Earlier today I solved these three problems for you Parabola, a wonderful magazine from Australia that was first published 60 years ago this month. Here they are again with solutions.

**1. The question with no question**

(a) All of the following.

(b) None of the following.

(c) Some of the following.

(d) All of the above.

(e) None of the above.

[Just to reassure you, nothing has been omitted here.]

**Solution**

This is a multiple choice question with no information provided. Nevertheless, it is possible to deduce the answer. If (d) is true then (b) is true and therefore (d) is false. Since (d) is false, (a) is false. If (c) is true, then (e) is true since we know that (d) is not, and so (c) is actually false. Since (c) is false, all of the following are false: that is, (e) is false. Therefore (b) is true.

Now we need to make sure that all the true and false specifications are consistent; otherwise there will be no solution to the problem. This is easily done, and so the answer is (b).

**2. Pin blocks**

Pins are arranged in a rectangular grid on a board, and rubber bands can be placed around the pins to form geometric shapes. The figure above shows how to construct squares of areas 1 and 5 using pegs and rubber bands.

Show how to construct squares of areas 8 and 10.

[Knowledge of the Pythagorean theorem may be useful.]

**Solution**

**3. Groucho points**

Alexander, David, Esther, Jacinda and Simon all got different marks in the maths test which was held unexpectedly last week. In the following dialogue, students are either true or false, and those students who made correct statements always scored higher than those who made incorrect statements.

Simon: Alexander and Esther took the top two spots.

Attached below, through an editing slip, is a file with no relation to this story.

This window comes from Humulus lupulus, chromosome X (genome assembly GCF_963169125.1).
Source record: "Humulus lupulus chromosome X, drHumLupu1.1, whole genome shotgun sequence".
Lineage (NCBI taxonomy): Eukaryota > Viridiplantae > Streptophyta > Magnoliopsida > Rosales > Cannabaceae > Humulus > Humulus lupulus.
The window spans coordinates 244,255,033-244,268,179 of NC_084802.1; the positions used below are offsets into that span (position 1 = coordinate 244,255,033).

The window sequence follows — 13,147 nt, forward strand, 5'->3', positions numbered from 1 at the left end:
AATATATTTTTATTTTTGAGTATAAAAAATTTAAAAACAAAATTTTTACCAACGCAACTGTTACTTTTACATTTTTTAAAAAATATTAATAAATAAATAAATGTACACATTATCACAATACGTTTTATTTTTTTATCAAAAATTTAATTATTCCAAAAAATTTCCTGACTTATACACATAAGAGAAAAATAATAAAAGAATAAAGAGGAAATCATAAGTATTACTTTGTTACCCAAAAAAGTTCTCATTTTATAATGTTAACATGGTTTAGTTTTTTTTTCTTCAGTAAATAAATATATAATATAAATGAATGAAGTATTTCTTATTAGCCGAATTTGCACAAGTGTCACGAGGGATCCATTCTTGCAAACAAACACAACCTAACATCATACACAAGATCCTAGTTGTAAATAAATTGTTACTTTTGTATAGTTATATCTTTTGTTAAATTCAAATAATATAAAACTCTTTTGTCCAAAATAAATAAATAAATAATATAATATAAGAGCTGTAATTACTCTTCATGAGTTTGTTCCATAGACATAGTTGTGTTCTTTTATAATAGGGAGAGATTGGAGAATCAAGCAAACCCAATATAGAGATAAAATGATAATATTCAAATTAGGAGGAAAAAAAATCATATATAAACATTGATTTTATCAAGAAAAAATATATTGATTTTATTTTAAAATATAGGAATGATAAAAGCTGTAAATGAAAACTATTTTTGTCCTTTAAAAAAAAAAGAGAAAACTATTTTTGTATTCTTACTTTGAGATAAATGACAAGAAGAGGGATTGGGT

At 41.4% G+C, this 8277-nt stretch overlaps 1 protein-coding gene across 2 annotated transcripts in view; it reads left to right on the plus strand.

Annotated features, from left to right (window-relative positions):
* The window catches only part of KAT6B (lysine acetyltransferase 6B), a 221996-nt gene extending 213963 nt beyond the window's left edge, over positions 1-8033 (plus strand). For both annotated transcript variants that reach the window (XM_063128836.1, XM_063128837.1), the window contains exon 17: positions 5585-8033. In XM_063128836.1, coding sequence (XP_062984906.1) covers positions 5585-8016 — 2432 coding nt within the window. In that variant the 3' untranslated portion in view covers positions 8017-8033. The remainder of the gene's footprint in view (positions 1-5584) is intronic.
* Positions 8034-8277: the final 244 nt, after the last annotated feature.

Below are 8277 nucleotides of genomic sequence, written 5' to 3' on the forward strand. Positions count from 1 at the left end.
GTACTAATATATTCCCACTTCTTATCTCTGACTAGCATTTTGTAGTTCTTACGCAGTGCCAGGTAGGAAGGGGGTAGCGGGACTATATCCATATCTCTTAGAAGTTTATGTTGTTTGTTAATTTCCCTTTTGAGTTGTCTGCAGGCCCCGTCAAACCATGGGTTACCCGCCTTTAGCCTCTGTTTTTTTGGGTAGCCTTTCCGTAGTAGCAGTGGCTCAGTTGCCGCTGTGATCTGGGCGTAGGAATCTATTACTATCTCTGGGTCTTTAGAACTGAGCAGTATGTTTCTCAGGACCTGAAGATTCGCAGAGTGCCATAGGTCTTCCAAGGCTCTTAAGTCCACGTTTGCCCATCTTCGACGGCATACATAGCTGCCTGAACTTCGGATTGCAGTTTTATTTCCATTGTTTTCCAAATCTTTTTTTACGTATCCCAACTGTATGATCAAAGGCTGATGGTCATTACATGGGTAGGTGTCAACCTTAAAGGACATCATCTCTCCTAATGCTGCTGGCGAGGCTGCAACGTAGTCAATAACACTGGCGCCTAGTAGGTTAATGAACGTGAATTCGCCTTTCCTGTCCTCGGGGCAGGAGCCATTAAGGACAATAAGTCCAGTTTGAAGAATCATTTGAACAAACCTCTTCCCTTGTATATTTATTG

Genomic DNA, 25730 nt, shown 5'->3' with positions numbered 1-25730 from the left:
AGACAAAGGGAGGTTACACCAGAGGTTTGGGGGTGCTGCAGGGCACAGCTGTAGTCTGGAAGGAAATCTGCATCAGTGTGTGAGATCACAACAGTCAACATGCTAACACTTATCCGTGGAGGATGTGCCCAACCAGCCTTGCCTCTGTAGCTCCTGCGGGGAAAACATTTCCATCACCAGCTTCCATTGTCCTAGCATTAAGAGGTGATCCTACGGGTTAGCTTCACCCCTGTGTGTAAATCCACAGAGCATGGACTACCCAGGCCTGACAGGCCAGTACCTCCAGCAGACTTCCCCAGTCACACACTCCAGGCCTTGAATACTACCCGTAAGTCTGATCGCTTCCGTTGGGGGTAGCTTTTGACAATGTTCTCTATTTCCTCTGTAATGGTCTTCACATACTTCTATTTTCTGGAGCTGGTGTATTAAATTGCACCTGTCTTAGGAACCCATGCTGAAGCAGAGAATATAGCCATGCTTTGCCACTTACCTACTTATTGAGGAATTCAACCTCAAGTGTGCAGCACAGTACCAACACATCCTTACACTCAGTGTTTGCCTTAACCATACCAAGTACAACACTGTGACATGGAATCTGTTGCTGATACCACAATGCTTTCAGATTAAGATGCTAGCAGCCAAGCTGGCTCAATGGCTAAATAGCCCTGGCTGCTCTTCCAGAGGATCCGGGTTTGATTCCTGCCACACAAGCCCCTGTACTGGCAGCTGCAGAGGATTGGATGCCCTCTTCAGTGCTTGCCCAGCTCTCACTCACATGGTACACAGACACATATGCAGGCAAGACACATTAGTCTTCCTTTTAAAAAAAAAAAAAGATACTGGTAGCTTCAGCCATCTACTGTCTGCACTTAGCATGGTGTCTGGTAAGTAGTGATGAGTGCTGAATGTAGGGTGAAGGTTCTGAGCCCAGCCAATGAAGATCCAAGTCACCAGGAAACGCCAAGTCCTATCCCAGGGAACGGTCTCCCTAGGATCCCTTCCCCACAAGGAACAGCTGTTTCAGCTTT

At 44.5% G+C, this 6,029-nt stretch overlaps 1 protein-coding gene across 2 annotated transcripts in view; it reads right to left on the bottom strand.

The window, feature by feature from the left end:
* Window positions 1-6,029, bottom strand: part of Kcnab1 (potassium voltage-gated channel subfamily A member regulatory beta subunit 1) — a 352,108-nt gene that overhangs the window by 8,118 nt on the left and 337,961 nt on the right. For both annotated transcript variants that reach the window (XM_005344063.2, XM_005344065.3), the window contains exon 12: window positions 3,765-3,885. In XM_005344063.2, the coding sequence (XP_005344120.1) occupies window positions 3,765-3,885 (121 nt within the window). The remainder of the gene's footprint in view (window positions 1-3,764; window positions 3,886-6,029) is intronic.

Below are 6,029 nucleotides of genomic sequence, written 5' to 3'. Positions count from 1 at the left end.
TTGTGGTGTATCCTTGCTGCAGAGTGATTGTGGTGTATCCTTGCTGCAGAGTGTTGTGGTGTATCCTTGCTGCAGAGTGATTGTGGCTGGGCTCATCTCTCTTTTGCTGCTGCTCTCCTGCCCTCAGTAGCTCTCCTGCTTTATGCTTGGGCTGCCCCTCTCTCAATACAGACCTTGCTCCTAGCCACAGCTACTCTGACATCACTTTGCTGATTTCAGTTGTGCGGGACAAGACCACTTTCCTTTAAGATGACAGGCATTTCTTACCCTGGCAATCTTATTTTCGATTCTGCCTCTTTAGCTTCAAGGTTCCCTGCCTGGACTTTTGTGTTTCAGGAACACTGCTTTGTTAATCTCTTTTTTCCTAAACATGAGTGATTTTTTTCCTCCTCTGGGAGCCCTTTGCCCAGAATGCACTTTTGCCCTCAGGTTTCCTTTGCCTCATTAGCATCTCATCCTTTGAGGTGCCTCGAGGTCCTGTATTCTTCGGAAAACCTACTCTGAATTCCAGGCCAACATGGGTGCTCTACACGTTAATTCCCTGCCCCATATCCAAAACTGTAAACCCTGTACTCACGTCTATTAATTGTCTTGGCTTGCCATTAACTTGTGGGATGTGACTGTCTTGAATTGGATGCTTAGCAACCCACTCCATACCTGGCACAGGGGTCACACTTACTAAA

Jacinda: No, what Simon just said is wrong.

David: I was ranked between Simon and Jacinda.

Alexander: Jacinda came second.

Jacinda: I scored less than Esther.

Esther: Exactly three of the previous five statements are correct.

Find the order in which the students finished.

**Solution** Esther, Jacinda, Alexander, Simon, David

Suppose Simon’s statement is correct. Then Alexander came higher on the list than Simon and therefore must also have spoken correctly. But this is impossible as it would mean that Alexander, Esther and Jacinda each occupy one of the top two places. So Simon must have been wrong. This means that Jacinda’s first statement is true, and so her second statement must also be true. So Esther came before Jacinda. To summarize what we know so far, (part of) the sequence of points

…Esther…Jacinda…Simon…

and Jacinda made two correct statements, Simon one incorrect statement. Since three of the first five statements are true, we see that of Alexander’s and David’s comments, one is true and one is false. If David was correct and Alexander wrong, then David came under Jacinda, and so did Alexander (since his statement was false); so Jacinda came second and Alexander’s statement was true after all. So David must have made a false statement and finished last, while Alexander made a true statement and came third.

Thanks to Parabola for these puzzles. They are taken out *Parabolic problems*, a compilation of more than 300 of the magazine’s best mysteries from the past 60 years. Worth reading!

The first issue of Parabola appeared in July 1964, published by the University of New South Wales, Sydney. It continue to exist online as a free resource. Aimed at sixth form students (ages 16-18), teachers and enthusiasts, it has the format of a trade journal, with fascinating papers on a wide variety of mathematical fields.

*I’ve been doing a puzzle here on alternate Mondays since 2015. I’m always on the lookout for great puzzles. If you want to suggest one, email me.*